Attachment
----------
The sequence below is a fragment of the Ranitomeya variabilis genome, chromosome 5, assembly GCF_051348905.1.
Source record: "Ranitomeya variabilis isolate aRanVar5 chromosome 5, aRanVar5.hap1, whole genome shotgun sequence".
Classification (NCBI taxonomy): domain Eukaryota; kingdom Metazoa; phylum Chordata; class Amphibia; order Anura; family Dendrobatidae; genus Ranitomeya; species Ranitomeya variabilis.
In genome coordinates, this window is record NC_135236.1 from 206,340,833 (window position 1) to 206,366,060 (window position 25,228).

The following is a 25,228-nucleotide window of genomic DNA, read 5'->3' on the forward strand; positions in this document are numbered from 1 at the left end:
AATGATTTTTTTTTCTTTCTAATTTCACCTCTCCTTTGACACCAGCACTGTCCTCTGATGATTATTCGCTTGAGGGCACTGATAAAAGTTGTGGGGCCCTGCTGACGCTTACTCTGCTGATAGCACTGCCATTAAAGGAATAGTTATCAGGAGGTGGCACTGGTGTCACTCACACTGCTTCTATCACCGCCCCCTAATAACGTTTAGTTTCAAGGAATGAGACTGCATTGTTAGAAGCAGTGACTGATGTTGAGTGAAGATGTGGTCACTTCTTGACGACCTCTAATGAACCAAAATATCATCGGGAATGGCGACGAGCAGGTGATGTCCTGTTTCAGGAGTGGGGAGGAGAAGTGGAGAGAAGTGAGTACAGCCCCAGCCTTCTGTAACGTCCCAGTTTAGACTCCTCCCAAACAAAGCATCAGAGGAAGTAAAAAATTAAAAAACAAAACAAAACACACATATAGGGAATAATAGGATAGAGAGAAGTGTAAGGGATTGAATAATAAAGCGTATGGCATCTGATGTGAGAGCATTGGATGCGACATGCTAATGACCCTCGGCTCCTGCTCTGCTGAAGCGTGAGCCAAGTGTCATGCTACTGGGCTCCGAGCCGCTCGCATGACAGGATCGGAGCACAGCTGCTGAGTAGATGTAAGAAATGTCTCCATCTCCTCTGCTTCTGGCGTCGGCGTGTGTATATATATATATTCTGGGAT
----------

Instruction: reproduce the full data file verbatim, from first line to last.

The sequence below is a fragment of the Ranitomeya variabilis genome, chromosome 5, assembly GCF_051348905.1.
Source record: "Ranitomeya variabilis isolate aRanVar5 chromosome 5, aRanVar5.hap1, whole genome shotgun sequence".
Classification (NCBI taxonomy): domain Eukaryota; kingdom Metazoa; phylum Chordata; class Amphibia; order Anura; family Dendrobatidae; genus Ranitomeya; species Ranitomeya variabilis.
In genome coordinates, this window is record NC_135236.1 from 206,340,833 (window position 1) to 206,366,060 (window position 25,228).

The following is a 25,228-nucleotide window of genomic DNA, read 5'->3' on the forward strand; positions in this document are numbered from 1 at the left end:
AATGATTTTTTTTTCTTTCTAATTTCACCTCTCCTTTGACACCAGCACTGTCCTCTGATGATTATTCGCTTGAGGGCACTGATAAAAGTTGTGGGGCCCTGCTGACGCTTACTCTGCTGATAGCACTGCCATTAAAGGAATAGTTATCAGGAGGTGGCACTGGTGTCACTCACACTGCTTCTATCACCGCCCCCTAATAACGTTTAGTTTCAAGGAATGAGACTGCATTGTTAGAAGCAGTGACTGATGTTGAGTGAAGATGTGGTCACTTCTTGACGACCTCTAATGAACCAAAATATCATCGGGAATGGCGACGAGCAGGTGATGTCCTGTTTCAGGAGTGGGGAGGAGAAGTGGAGAGAAGTGAGTACAGCCCCAGCCTTCTGTAACGTCCCAGTTTAGACTCCTCCCAAACAAAGCATCAGAGGAAGTAAAAAATTAAAAAACAAAACAAAACACACATATAGGGAATAATAGGATAGAGAGAAGTGTAAGGGATTGAATAATAAAGCGTATGGCATCTGATGTGAGAGCATTGGATGCGACATGCTAATGACCCTCGGCTCCTGCTCTGCTGAAGCGTGAGCCAAGTGTCATGCTACTGGGCTCCGAGCCGCTCGCATGACAGGATCGGAGCACAGCTGCTGAGTAGATGTAAGAAATGTCTCCATCTCCTCTGCTTCTGGCGTCGGCGTGTGTATATATATATATTCTGGGAT